Tags: Judith Miller | New York Times | Iraq War | Saddam Hussein

Judith Miller: NY Times 'Panicked,' Punished the 'Pushy Woman' Reporter

Judith Miller: NY Times 'Panicked,' Punished the 'Pushy Woman' Reporter
New York Times reporter Judith Miller. (Ethan Miller/Getty Images)

By    |   Monday, 20 April 2015 11:33 AM

The venerable New York Times "panicked" rather than just admitting that it published what it knew at the time about former Iraqi president Saddam Hussein's weapons of mass destruction, Pulitzer Prize-winning journalist Judith Miller said Monday, adding it had to "find someone to blame for this" — and that person was her.

"[They decided] there must be a lack of skepticism, rather than there was a consensus, and everyone believed it," said Miller on MSNBC's "Morning Joe" program. "And so they turned around and they highlighted the pushy woman. The man is the aggressive reporter; the woman is pushy. It wasn't the paper's finest hour."

But Miller, who is now a Fox News contributor and author of the new book "The Story: A Reporter's Journey," said that she's not looking to settle any scores with her former employer.

"I think the Times is an indispensable institution at a time when there are too few facts around," said Miller.

However, she said the Times' actions came after she was released from jail, where she was sent for 85 days for refusing to reveal Lewis "Scooter" Libby as her source after she leaked the identity of CIA agent Valerie Plame, because of "panic that set in" when she wasn't in jail longer.

Miller blames the newspaper's leadership, not her colleagues, who "understood and have defended me and said what happened was very unfortunate."

Further, Miller said the paper's public editor said it was not accurate for her to take the brunt of the blame for the inaccurate stories.

"Harold Raines and Gerald Boyd, who is now dead, the first African-American to be in senior leadership at the Times, they won seven Pulitzers, an all-time record. [But] they weren't even asked about what they tried to do to vet the stories that appeared in The New York Times before the paper announced that it had not been skeptical enough," Miller said Monday. "That's just not true. We were all plenty skeptical."
Miller, meanwhile, got the reputation of being a "cheerleader for the war," said "Morning Joe" panelist John Heilemann, a co-managing editor of Bloomberg Politics and former New York Magazine national affairs editor, which Miller said made it the hardest part of the whole episode.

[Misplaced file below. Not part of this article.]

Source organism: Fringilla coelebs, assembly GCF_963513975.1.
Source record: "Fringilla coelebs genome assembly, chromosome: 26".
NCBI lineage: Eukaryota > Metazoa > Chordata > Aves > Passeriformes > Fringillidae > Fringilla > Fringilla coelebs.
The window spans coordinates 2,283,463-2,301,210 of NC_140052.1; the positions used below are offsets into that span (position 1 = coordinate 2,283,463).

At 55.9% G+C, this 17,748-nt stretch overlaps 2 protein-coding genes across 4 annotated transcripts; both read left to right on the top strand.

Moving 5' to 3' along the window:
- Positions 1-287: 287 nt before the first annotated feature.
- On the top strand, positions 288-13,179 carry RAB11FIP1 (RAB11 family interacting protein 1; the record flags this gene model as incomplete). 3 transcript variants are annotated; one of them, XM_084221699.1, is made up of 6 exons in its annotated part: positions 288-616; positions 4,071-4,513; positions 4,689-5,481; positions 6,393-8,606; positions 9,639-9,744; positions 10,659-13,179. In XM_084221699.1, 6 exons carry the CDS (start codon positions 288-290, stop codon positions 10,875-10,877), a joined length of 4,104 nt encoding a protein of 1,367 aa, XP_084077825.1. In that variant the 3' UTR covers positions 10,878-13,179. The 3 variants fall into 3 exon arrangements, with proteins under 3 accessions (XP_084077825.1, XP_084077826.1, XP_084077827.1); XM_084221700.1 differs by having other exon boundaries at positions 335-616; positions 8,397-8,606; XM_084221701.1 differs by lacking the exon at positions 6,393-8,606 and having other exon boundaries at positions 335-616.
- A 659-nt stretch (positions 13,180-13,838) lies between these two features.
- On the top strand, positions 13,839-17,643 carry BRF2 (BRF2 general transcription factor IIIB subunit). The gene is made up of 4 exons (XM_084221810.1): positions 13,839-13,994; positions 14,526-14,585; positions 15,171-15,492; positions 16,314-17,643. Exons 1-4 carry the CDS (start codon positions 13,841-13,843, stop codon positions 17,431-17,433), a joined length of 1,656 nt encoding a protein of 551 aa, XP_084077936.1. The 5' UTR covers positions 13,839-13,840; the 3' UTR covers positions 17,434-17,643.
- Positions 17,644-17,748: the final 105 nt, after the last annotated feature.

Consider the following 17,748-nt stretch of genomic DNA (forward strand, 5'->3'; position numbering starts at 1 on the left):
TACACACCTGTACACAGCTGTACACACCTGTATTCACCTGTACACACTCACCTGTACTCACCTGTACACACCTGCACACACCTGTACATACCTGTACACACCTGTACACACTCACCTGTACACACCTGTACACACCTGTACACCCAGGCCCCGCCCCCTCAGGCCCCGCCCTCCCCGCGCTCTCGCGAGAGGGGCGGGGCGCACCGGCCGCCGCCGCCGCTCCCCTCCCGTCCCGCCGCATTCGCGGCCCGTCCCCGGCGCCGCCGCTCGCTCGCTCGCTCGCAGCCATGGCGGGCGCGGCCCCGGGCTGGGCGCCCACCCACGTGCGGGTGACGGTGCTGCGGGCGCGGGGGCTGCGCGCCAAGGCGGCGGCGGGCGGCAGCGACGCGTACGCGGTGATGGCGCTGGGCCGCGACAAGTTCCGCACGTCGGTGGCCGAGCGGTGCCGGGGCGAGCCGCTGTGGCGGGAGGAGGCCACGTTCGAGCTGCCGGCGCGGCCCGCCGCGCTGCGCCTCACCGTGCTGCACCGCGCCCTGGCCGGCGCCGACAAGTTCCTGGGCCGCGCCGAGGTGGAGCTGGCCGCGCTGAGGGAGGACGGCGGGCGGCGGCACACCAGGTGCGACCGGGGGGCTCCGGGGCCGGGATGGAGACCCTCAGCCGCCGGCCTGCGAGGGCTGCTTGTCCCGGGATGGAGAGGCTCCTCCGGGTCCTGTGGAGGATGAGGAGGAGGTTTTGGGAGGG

Miller said she has wanted to go back and show how both she and her sources got the stories wrong, but the Times will not allow her to correct the records.

"That is what is reprehensible," she said. "You have to correct the record, which is why I wanted to."

Further, she went back to look at her own testimony in the Libby trial.

"That was something I got genuinely wrong," she said. "And I want to always go back and correct the record. If we don't do that, we're not doing our jobs."

Miller said her book is not only about the war, but about journalism and efforts that are made to cover the story "and where we get things right and where we get things wrong."

"It used to be that we were all entitled to our own opinions," she said. "Now it seems we're entitled to our own facts. And that's why I wrote this book."

She also writes in the book that before the 2003 invasion of Iraq, then-President George W. Bush and other senior officials cited incorrect conclusions about Hussein's weapons.

"There is this narrative that is so comfortable that the left will not give up — they lied, people died — as if that is how we got into the war in Iraq," Miller said. "No, it's much more complicated. And there have been a lot of books. But what there [hasn't] been is a book about journalism, what we got right, what we got wrong."

And the nation's leaders were "right about Osama bin Laden and so was I when I said he was a threat to this country 10 years before he came on our national radar," said Miller. "The same with biological weapons. They were right about a lot of things, [but] they got WMDs in Iraq wrong."

However, that was the information Bush used to make his difficult decision, said Miller.

"Three different commissions have looked at all of the intelligence analysis and talked to the analysts, they found no pressure, they found no indication that anyone lied us into a war," she said. "It's worse than that. We got it wrong."

It also gets lost that many key Democrats, including presidential candidate Hillary Clinton, Vice President Joe Biden and Secretary of State John Kerry, all were in favor of the war, Miller pointed out, and it gets forgotten that Hussein and Iraq were a threat.

Watch the video here.

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The New York Times "panicked" rather than just admitting it published what it knew at the time about former Iraqi president Saddam Hussein's weapons of mass destruction, Pulitzer Prize-winning journalist Judith Miller said.
Judith Miller, New York Times, Iraq War, Saddam Hussein
Monday, 20 April 2015 11:33 AM
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